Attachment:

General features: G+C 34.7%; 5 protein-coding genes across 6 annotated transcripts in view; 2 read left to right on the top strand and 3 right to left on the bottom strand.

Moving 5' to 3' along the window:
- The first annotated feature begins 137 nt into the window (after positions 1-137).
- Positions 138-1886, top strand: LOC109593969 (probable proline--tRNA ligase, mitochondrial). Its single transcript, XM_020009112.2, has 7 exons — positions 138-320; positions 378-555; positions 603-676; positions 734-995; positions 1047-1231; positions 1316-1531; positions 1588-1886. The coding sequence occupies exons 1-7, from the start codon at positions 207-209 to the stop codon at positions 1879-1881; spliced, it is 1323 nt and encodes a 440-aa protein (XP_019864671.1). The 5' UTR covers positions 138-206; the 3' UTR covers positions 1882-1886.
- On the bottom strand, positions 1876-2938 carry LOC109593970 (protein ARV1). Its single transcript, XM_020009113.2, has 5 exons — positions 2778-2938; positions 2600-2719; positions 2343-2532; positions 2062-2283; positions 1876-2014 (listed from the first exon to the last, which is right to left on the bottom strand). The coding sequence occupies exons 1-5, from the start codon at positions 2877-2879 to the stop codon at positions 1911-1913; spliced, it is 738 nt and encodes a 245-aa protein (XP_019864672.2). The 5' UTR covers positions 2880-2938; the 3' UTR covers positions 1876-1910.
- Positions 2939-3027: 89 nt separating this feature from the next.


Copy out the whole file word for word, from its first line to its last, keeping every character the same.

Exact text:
General features: G+C 34.7%; 5 protein-coding genes across 6 annotated transcripts in view; 2 read left to right on the top strand and 3 right to left on the bottom strand.

Moving 5' to 3' along the window:
- The first annotated feature begins 137 nt into the window (after positions 1-137).
- Positions 138-1886, top strand: LOC109593969 (probable proline--tRNA ligase, mitochondrial). Its single transcript, XM_020009112.2, has 7 exons — positions 138-320; positions 378-555; positions 603-676; positions 734-995; positions 1047-1231; positions 1316-1531; positions 1588-1886. The coding sequence occupies exons 1-7, from the start codon at positions 207-209 to the stop codon at positions 1879-1881; spliced, it is 1323 nt and encodes a 440-aa protein (XP_019864671.1). The 5' UTR covers positions 138-206; the 3' UTR covers positions 1882-1886.
- On the bottom strand, positions 1876-2938 carry LOC109593970 (protein ARV1). Its single transcript, XM_020009113.2, has 5 exons — positions 2778-2938; positions 2600-2719; positions 2343-2532; positions 2062-2283; positions 1876-2014 (listed from the first exon to the last, which is right to left on the bottom strand). The coding sequence occupies exons 1-5, from the start codon at positions 2877-2879 to the stop codon at positions 1911-1913; spliced, it is 738 nt and encodes a 245-aa protein (XP_019864672.2). The 5' UTR covers positions 2880-2938; the 3' UTR covers positions 1876-1910.
- Positions 2939-3027: 89 nt separating this feature from the next.